The following story is one which we have been following for many years. We have published a few articles on what we consider to be the crimes of the Vatican, but as you read here, there is more to be exposed than just the tip of the iceberg. We wish Jon Levy and his partner, Tom Easton well in their attempt to demonstrate that the crimes of the Vatican are not only from the past but are still going on.
By the way, though we have asked several times, we are still waiting for a response from the U.N. regarding the Urgent Appeal we filed more than 5 years ago with the Special Rapporteur. This was an officially filed request on behalf of the Raelian Movement for the U.N. to look further into the apparent immunity the Vatican has regarding a rightful investigation into the massive pedophilia cover up. Why did we request that the U.N. look into this? Because for some reason, the Vatican enjoys a seat at the U.N. But that’s another story.
As we say, we wish these two dedicated attorneys great success. :-)
10 Year Anniversary Update on the Whereabouts of Ustasha Treasury
The whereabouts of the Ustasha Treasury (1) remains one of the last unresolved issues of the Second World War and the Cold War. The Ustasha (2) were loyal allies of the Nazis known for their extreme brutality towards Serbs who they sought to ethnically cleanse from “Greater Croatia.” The lost treasure was first officially noted by the US State Department ten years ago in the 1998 report: The Fate of the Wartime Ustasha Treasury. (3) Our lawsuit seeking truth and justice for the genocide (4) of hundreds of thousands of Serbs, Jews and Roma by the Ustasha was filed in 1999 against the Vatican Bank and Franciscan Order of Friars Minor. The current version of the lawsuit – the Fifth Amended Complaint (5) concentrates on the Franciscans and their role in laundering the Ustasha treasury after the Second World War. The plaintiffs include Holocaust survivors and their heirs in Serbia, the United States, Ukraine, and Sweden who are joined by Serbian, Ukrainian, and US organization representing Holocaust survivors – Serbs and Orthodox Christians, Jews, and Roma.
The evidence collected in the past ten years points squarely at the Vatican Bank and Franciscan Order and includes the sworn testimony of former US Army counterintelligence agent William Gowen (6) and the new historical data documented by Dr. Michael Phayer, Emeritus Professor of History at Marquette University, in his book, Pius XII and the Cold War. (7)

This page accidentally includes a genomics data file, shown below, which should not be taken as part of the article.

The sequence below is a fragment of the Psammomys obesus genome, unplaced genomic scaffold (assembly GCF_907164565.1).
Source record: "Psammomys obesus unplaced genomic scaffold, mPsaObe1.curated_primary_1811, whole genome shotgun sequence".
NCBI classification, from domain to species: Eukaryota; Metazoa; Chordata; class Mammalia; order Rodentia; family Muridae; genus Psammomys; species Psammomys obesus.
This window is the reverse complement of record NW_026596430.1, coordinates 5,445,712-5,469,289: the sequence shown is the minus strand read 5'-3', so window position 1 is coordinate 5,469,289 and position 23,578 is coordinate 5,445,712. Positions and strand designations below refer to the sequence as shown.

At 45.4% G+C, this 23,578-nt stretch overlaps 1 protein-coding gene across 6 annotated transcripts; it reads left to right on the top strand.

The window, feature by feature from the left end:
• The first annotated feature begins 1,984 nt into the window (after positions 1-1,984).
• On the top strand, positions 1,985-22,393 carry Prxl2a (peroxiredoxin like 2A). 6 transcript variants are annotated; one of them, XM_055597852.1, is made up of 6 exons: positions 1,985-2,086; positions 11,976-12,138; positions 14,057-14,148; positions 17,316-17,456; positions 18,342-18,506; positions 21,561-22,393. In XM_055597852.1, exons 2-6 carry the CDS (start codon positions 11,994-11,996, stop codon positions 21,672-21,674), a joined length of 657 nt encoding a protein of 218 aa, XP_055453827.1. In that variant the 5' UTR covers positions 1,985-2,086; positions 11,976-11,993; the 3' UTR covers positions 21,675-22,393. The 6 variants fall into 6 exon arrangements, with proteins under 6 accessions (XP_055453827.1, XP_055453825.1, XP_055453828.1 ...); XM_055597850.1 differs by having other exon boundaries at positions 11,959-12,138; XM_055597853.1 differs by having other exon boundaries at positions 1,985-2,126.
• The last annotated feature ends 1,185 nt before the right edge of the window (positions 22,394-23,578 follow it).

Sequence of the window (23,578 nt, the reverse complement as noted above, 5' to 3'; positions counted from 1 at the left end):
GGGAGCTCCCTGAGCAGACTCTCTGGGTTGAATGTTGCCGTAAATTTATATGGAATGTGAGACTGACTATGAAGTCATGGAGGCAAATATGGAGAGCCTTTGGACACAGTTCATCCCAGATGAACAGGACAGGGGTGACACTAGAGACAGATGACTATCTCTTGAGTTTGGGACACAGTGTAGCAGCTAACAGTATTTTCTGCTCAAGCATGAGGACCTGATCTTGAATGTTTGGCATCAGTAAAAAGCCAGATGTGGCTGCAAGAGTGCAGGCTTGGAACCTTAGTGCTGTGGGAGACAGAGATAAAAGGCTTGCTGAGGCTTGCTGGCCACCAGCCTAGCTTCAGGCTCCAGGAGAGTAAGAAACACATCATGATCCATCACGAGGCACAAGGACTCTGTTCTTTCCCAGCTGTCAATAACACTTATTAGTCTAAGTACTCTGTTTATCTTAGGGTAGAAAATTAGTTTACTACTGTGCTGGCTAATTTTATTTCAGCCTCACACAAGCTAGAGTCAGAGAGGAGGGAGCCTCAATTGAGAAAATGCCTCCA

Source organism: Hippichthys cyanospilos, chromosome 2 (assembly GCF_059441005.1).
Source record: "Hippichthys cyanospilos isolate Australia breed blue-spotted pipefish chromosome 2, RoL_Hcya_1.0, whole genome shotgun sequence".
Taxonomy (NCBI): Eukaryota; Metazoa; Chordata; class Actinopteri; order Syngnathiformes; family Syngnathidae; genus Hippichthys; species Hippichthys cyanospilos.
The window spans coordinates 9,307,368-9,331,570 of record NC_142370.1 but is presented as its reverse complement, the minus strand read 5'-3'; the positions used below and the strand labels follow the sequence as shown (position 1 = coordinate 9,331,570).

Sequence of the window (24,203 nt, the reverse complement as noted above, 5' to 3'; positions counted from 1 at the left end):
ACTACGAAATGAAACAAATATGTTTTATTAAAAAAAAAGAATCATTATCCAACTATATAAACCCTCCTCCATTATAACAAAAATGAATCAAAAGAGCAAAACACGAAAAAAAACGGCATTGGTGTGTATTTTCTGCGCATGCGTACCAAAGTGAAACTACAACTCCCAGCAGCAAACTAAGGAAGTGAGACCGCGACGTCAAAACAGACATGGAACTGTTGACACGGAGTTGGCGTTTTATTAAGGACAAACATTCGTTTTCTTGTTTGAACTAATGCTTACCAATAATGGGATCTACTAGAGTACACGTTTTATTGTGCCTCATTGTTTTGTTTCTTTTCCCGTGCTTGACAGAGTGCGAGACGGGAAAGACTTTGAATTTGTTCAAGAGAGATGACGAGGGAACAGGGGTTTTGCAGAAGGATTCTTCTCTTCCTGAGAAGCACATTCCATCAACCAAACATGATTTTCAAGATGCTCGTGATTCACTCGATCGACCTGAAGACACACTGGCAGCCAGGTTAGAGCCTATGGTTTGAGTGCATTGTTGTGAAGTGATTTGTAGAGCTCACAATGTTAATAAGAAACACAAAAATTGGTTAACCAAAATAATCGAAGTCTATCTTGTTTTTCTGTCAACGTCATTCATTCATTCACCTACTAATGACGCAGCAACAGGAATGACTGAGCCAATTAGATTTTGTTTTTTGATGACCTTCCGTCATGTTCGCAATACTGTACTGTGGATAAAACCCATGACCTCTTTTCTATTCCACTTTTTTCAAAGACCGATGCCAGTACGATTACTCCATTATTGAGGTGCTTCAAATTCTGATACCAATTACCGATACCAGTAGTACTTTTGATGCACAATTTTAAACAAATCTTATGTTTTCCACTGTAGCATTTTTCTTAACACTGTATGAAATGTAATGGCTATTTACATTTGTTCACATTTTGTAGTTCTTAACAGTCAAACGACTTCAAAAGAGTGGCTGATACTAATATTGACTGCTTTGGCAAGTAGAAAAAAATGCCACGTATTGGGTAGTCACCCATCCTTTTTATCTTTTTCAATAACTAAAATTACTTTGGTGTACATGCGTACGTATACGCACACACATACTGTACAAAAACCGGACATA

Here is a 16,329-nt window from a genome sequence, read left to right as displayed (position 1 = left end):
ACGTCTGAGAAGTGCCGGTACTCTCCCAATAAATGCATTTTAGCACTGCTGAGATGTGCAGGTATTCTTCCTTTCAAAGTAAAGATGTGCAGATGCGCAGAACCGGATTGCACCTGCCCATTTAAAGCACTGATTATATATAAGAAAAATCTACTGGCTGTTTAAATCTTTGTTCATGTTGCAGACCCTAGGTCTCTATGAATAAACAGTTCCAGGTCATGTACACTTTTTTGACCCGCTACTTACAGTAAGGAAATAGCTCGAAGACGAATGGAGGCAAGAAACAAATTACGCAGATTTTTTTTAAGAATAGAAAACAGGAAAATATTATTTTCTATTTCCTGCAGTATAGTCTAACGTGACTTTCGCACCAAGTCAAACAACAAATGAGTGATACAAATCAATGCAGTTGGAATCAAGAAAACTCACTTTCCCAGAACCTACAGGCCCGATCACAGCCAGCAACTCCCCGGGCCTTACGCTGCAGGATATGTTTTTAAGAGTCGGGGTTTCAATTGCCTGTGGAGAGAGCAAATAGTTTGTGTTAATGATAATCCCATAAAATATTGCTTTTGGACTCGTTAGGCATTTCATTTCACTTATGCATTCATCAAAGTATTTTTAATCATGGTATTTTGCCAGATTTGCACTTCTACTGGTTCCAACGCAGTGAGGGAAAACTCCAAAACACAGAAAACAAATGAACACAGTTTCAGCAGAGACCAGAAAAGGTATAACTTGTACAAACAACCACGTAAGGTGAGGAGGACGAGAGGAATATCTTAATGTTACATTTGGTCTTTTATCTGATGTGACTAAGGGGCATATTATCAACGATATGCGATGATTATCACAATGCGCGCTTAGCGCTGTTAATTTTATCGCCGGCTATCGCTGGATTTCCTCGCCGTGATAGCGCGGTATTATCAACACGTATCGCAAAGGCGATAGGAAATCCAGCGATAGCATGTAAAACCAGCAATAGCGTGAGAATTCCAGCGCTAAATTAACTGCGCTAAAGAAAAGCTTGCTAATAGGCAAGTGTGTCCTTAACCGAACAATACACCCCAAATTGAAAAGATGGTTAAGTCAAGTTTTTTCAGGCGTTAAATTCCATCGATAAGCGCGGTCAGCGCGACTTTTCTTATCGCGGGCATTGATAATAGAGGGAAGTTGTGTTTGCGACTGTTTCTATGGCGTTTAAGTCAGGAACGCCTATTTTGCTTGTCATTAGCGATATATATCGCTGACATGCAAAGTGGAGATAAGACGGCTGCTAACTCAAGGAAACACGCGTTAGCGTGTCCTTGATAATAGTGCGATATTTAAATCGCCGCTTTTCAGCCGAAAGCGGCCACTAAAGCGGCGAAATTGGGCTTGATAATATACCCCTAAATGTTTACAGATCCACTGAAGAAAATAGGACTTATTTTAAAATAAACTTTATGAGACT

William Gowen as a young CIC agent in Rome in 1947 investigated the Ustasha, tracked Ante Pavelic to his hideout and interviewed two of the principles involved in smuggling the Ustasha Treasury truck convoy into Rome in 1946. The ten truck convoy contained the wealth stolen by the Ustasha from Croatia, Bosnia, Serbia and beyond including gold and valuables looted from their victims.
The Ustasha Treasury consisted of the personal horde of wartime Croatia’s genocidal dictator, Ante Pavelic. Pavelic conspired with a Vatican official, Fr. Krunoslav Draganovic (8) and the Franciscan Order Treasurer, Dominik Mandic to conceal the looted property of Serbs, Roma, and Jews. In a daring operation, Ustasha Colonel Ivan Babic and others wearing British uniforms transferred the treasury and possibly Pavelic from Northern Italy to Rome where they were met at the Croatian Confraternity of Saint Jerome by the Vatican conspirators Draganovic and Mandic. From there the Ustasha Treasury was dispersed to places of safety including the Vatican Bank.
The lawsuit has had its ups and downs as The Vatican (9) has spared no legal effort in avoiding jurisdiction of a US Court. The lawsuit was dismissed for being a political matter but this was reversed in a 2005 by decision of the Ninth Circuit Court of Appeals. In December 2007, the district court dismissed the Vatican Bank, this time on grounds of sovereign immunity. Plaintiffs have again appealed to the Ninth Circuit Court of Appeals. The case against the Franciscans however proceeds in the district court.
The lawsuit seeks first and foremost to get a declaratory judgment and accounting on the questions: What became of the Ustasha Treasury, where did it go, who helped and who benefited?
The money-trail of the Ustasha Treasury once exposed may finally bring closure to issues still haunting the region including how proceeds of Second World War genocide financed ethnic cleansing against Serbs in the 1990s.